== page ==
Is Olympic Lifting Right for You?

Due to the prevalence of the CrossFit games and the increase in accessibility facilities where platforms and bumper plates are kosher, Olympic lifting has surged in popularity in virtually all demographics. People from all walks of life are getting over the bar and learning how to snatch, clean, and jerk. At the end of the day, are these explosive lifts really worth the hype?

All exercise carries some form of risk. Anyone that is trying to get better at anything is in danger of failing at some point. Yes, even pull-ups at home bring the possibility of something going wrong. You can’t get stronger without pushing your limits a little.

[youtube https://www.youtube.com/watch?v=T74Xek-pDLM&w=560&h=315]

I want to start off by saying that I am all for the Olympic lifts. Athletes from all sports can effectively use Oly lifts as conduit to increase speed, power, strength, and mobility. That said, these explosive lifts come with a higher risk of injury for a litany of reasons. Here are a few of the big ones:

  1. There are a lot of moving parts. Every Oly lift involves every joint in the body in some capacity. To top it off, they are moving at different times and varying velocities. Learning to synchronize each one takes years of practice. If just one of the movement patterns is out of sync, you are increasing your chance for, at best, a failed lift, and at worst, a barbell landing somewhere you don’t want.
  2. They are power movements. They require all muscles to contract at high velocities when performed properly at low volume (lower sets and reps). This type of activity carries a high tax burden on your central nervous system. Once you’ve tapped your nervous system of all it’s immediate resources, your muscles simply won’t be able to contract at the necessary velocity to complete the movement. You will also see a sharp drop in motor unit recruitment, further limiting your ability to finish the lift.Inexperienced lifters often don’t realize when their body has had enough.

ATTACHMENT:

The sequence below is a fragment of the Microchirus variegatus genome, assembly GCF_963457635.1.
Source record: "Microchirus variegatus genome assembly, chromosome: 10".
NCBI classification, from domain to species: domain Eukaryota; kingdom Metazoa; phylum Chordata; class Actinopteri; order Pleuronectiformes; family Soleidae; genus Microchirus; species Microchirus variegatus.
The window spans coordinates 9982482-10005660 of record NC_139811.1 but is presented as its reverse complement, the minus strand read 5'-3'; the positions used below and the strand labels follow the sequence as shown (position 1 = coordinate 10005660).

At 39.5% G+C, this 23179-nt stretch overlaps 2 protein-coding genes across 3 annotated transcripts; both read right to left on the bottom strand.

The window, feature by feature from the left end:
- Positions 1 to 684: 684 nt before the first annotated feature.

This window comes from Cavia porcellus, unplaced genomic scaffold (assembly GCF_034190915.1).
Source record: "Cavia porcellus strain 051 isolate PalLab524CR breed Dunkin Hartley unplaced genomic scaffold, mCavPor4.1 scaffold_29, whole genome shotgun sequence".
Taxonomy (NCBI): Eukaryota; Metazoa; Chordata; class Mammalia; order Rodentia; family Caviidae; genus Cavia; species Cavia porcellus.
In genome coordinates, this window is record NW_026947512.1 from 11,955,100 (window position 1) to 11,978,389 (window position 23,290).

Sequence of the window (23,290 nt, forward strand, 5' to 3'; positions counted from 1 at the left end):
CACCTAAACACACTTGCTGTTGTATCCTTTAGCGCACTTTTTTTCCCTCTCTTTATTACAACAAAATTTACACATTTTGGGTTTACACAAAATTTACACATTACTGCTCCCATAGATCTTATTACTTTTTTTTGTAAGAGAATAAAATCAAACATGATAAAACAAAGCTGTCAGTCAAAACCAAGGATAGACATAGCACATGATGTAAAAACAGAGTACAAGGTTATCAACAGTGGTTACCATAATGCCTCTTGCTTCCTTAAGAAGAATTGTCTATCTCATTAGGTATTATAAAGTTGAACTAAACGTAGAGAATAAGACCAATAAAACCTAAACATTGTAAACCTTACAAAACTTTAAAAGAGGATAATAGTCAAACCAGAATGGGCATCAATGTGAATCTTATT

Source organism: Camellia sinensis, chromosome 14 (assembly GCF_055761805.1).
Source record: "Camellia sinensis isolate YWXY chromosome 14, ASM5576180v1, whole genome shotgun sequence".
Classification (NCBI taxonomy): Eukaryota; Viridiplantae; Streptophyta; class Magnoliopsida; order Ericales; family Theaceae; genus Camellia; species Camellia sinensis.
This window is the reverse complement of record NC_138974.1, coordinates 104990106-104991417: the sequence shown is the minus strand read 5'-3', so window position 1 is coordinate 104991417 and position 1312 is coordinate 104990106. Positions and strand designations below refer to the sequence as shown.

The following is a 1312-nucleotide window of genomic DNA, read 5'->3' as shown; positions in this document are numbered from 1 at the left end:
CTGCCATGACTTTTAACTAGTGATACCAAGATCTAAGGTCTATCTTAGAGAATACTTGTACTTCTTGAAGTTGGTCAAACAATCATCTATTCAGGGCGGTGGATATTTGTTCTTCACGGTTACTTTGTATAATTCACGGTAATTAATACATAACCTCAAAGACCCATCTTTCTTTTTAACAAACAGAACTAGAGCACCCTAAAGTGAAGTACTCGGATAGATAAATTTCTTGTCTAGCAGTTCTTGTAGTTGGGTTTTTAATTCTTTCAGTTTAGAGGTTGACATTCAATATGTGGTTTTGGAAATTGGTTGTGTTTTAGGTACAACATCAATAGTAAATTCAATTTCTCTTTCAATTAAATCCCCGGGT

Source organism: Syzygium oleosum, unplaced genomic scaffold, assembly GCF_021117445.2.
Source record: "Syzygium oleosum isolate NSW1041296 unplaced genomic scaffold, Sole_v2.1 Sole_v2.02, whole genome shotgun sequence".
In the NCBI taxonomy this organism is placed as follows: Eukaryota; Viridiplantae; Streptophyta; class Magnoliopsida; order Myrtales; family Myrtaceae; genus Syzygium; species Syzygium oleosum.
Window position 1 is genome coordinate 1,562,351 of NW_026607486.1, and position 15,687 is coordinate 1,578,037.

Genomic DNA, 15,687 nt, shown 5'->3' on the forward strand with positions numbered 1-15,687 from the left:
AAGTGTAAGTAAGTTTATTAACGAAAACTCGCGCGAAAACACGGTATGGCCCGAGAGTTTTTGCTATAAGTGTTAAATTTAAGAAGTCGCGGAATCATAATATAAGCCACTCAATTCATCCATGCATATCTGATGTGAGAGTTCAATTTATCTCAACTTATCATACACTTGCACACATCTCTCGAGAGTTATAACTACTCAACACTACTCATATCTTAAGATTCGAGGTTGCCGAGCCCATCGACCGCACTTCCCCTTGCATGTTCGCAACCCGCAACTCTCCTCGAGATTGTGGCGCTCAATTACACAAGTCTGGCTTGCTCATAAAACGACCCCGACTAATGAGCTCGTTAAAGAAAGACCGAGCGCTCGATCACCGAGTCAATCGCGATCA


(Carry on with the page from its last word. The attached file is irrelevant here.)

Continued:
3. They are often poorly coached. Drilling bad movement patterns or allowing clients to get away with faulty mechanics is a terrible sin. Without using proper leverage, you’re setting yourself up for failure, or worse, injury.
  4. They are often poorly programmed. This expands off the previous points a little. Over-prescribing cleans and snatches during periods of high fatigue can and will lead to injury. It’s only a matter of time. Whether it’s an overuse injury or a barbell to the back of the neck due to a missed catch, it’s only a matter of time.

Competitive athletes, particularly those playing contact sports, are used to this kind of risk and their bodies usually have a solid training base to absorb early mistakes. The added risk of an Oly lifting injury is but a microscopically small percentage of their total daily risk. For them, the performance benefits and elite coaching they have access to negate much of the downside.
For the rest of us, it’s time to conduct a serious needs analysis. You have to ask yourself, why are you exercising? The majority of responses usually boil down to two broad answers: to stay healthy and to look better. While the Oly lifts can be used as a tool to both of those ends, there are literally thousands of techniques that will get you the body you want without all of the unnecessary wear and tear. This isn’t just limited to Oly lifting. It applies to a lot of popular training modalities as well. Take into account that everyone’s body is a little different and will react differently to the same stimulus.
If mastering the snatch is your personal goal, who am I to stop you? Performance-related goals drive physical change. However, you should find a specialist: someone reputable to coach you though your inevitably inefficient movement patterns. You’d be a little nervous if you drove your car into a shack to get your brakes fixed by a teenager, right? The stakes are a little higher here because this is your life and your health is on the line.
At the end of the day, the choice is yours. If you have performance-related goals that Oly lifts can assist you in achieving, dive right in. But if your goals fall into the biggest two categories (health and aesthetics), you should find a better way. I’d be remiss If I didn’t admit that there was a cool factor involved in PR-ing your clean, but the risk just isn’t worth the reward. After all, you can’t get stronger in a coma.

Coach Runner is the Owner and Director of Sports Performance at Full-Stride Performance. Prior to founding FSP, Runner was formerly the Strength & Conditioning Coach for the Atlanta Gladiators of the East Coast Hockey League, a minor league affiliate of the NHL's Boston Bruins. Coach Runner was also the Head Strength & Conditioning Coach for the Husson University Eagles, Graduate Assistant Strength Coach at the University of Maine, and a former collegiate hockey player for Plymouth State University. He earned his Master of Science degree in Kinesiology & Exercise Science from the University of Maine and is recognized as a Certified Strength & Conditioning Specialist by the National Strength & Conditioning Association in addition to numerous other certifications.

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